Overall, this is a family film and the worst thematic elements on display are some war images and brief smoking. Ultimately though, whether or not you find Last Ounce of Courage entertaining depends completely on your willingness to overlook its flaws and withstand its lack of subtlety. However, I cannot stress enough that you must approach it as a science fiction film exploring the dystopian genre. Doing so really puts the film into perspective and makes the actions of the characters and the universe they populate seem a bit more rational and grounded.
As a side, I have a friend that asked me to include a final little tidbit about the film: As a disclaimer, I don't drink alcohol but I know some of you like to play drinking games. For those of you that do, run out and buy the DVD. Last Ounce of Courage gives you the ability to play along by taking a drink every time one of the characters says the word "freedom" in the film, two drinks for every time either Bill O'Reilly or Ronald Reagan say it, and three drinks for any time someone says the word "Constitution" or quotes it correctly. Whoever is left standing at the end of the film or has not vomited wins.
In life, just as in boxing there are rules that one must abide by.
Despite knowing these rules, Spike Fumo chooses to march to the beat of
his own drum. Unfortunately, at times the beat is out of synch with the
tune of reality.
Sasha Mitchell plays Spike Fumo; a native Bensonhurst Brooklynite whose grasp out seeds his reach. His father is serving a prison term for a crime he took the fall on to protect a local mob boss. His mother has taken up with another woman in her husbands absence and moved her lover into the house. Despite tall this, Spike has aspirations of becoming a boxing champion/mobster and thinks his Italian heritage is enough to carry him on the road to both. And such begins Spike of Bensonhurst. Paul Morrissy of the Andy Warhol fame directs this picture but try not to hold that against the movie. To his credit, during filming; Sasha Mitchell almost broke his back trying to carry the entire project on his shoulders with little to no avail. But, if you pause step back and look at the story line as a whole; the plot is amazing.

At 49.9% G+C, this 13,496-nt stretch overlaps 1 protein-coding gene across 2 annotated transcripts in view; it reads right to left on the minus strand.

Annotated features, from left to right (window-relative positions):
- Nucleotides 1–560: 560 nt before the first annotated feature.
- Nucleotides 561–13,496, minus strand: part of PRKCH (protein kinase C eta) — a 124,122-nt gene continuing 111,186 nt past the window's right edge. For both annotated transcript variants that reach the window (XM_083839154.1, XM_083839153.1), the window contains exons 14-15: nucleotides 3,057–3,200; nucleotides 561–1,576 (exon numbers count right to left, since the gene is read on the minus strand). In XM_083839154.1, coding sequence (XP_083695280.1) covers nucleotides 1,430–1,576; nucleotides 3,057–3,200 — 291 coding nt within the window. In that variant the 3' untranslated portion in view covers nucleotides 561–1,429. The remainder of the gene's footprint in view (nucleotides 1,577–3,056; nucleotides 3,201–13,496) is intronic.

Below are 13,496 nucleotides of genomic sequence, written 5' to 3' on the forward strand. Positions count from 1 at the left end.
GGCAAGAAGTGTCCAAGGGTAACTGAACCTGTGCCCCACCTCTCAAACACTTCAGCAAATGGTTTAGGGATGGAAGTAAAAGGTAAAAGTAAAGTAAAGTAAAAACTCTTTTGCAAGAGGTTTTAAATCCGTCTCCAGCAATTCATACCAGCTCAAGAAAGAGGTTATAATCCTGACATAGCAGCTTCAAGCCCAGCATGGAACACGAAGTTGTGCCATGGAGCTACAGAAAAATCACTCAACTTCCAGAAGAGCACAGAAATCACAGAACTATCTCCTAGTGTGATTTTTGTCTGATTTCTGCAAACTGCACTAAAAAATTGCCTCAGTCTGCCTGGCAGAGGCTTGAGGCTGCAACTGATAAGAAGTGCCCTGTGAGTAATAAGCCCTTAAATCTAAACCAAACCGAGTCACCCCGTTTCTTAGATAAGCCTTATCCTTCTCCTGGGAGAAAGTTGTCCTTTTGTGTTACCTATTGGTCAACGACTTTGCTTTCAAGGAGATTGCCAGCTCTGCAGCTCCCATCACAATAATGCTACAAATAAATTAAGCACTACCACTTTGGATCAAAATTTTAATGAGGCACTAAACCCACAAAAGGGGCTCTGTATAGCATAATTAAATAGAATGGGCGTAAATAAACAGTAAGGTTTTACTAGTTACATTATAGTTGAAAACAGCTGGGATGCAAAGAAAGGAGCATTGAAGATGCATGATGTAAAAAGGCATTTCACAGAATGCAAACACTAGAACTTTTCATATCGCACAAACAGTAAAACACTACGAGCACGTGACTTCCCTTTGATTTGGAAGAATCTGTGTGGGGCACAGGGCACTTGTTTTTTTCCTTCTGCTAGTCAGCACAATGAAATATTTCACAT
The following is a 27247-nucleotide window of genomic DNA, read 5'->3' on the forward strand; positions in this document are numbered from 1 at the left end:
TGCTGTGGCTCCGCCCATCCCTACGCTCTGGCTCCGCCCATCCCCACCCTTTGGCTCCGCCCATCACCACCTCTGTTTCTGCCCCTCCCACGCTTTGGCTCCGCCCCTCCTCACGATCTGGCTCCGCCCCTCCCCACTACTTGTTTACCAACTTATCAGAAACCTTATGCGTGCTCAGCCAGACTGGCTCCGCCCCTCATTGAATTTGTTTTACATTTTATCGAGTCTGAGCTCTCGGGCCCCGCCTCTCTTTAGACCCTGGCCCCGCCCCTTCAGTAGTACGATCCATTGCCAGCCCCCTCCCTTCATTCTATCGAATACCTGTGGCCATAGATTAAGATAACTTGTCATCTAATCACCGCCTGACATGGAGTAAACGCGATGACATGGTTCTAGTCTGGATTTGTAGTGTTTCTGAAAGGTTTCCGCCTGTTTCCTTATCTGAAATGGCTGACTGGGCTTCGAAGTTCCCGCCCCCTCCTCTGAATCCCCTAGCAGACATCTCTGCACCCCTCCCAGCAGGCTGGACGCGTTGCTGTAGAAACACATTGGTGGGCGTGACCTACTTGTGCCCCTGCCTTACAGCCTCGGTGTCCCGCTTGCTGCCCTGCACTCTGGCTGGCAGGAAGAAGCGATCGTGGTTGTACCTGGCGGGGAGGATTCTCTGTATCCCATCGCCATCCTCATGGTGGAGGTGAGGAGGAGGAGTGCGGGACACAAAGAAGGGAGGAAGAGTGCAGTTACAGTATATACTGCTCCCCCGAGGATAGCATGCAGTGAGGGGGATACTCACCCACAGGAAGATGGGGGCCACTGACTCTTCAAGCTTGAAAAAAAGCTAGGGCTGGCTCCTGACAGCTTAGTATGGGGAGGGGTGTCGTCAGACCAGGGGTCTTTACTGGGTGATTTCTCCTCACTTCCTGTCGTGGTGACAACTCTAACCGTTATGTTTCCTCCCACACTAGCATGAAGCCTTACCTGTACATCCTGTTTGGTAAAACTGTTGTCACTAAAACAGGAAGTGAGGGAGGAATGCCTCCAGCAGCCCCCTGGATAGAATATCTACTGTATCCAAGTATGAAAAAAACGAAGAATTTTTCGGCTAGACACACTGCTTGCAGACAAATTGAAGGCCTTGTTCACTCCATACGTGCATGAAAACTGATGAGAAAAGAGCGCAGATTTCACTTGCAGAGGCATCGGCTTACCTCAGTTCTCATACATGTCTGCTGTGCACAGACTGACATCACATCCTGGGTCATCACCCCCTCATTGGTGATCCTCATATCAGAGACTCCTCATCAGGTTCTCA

Spike is a club fighter who tries to impress local mob boss Baldo Cacetti by throwing fights. When he sees that is getting him nowhere fast, he quickly decides to get Baldo's daughter Angel pregnant and carve out a niche for himself. As a result, Spike gets him exiled from Bensonhurst. He is forced to move to Red Hook with Bandana (a fellow boxer) and his Puerto Rican family. Things then really start to spiral out of control when Spike falls for Bandana's sister, India and gets her pregnant as well. He finds himself between a rock and a hard place with a pregnant girl on each side pushing both in on him. If William Shakespeare were a filmmaker, this is the type of film he'd be making! It has everything: familial drama, sly comedy, prearranged marriages, unrequited love, crime, and a refreshingly flawed lead character who for once does not have all the answers and is free to make his own mistakes. (But trust me, The Bard would have done a far better job than some washed-up reject from Andy Warhol's factory.)
I believe that this film went wrong in 2 places. First off, there wasn't enough of an on-screen relationship developed between Spike and India. In fact, it seemed that Spike's furlough into Red Hook as a whole was more delegated to comic relief status when it could have been very revealing to Spike's character as a whole. I never felt I knew if Spike was involved with India because he just wanted a piece or if he actually found comfort in her arms. In one scene, Spike stared at India from bar of the club they were at while she was dancing with another man, and you knew that Spike felt a sense of guilt but you never know why.
Secondly, this film without a doubt possesses the worst soundtrack of all time. I'd rather listen to a tape an endless tape of Gilbert Godfried reading the phone book than to pop the soundtrack to this bad boy in my CD player. Trust me, mere language cannot convey how bad the music is. All in all, Spike of Bensonhurst is a film that deserves viewing. It's a film that is a dying breed. Part Anti-Rocky and part Shakespearean tragedy that is largely uneven and possess lots of the drawbacks of both. What it does possess, are enough genuine moments throughout to make you realize that his could have been so much more. Don't listen to any of the negative reviews on this for this film that other people have written. As a matter of fact, you can pretty much throw the positive ones out the window also and make up your own mind.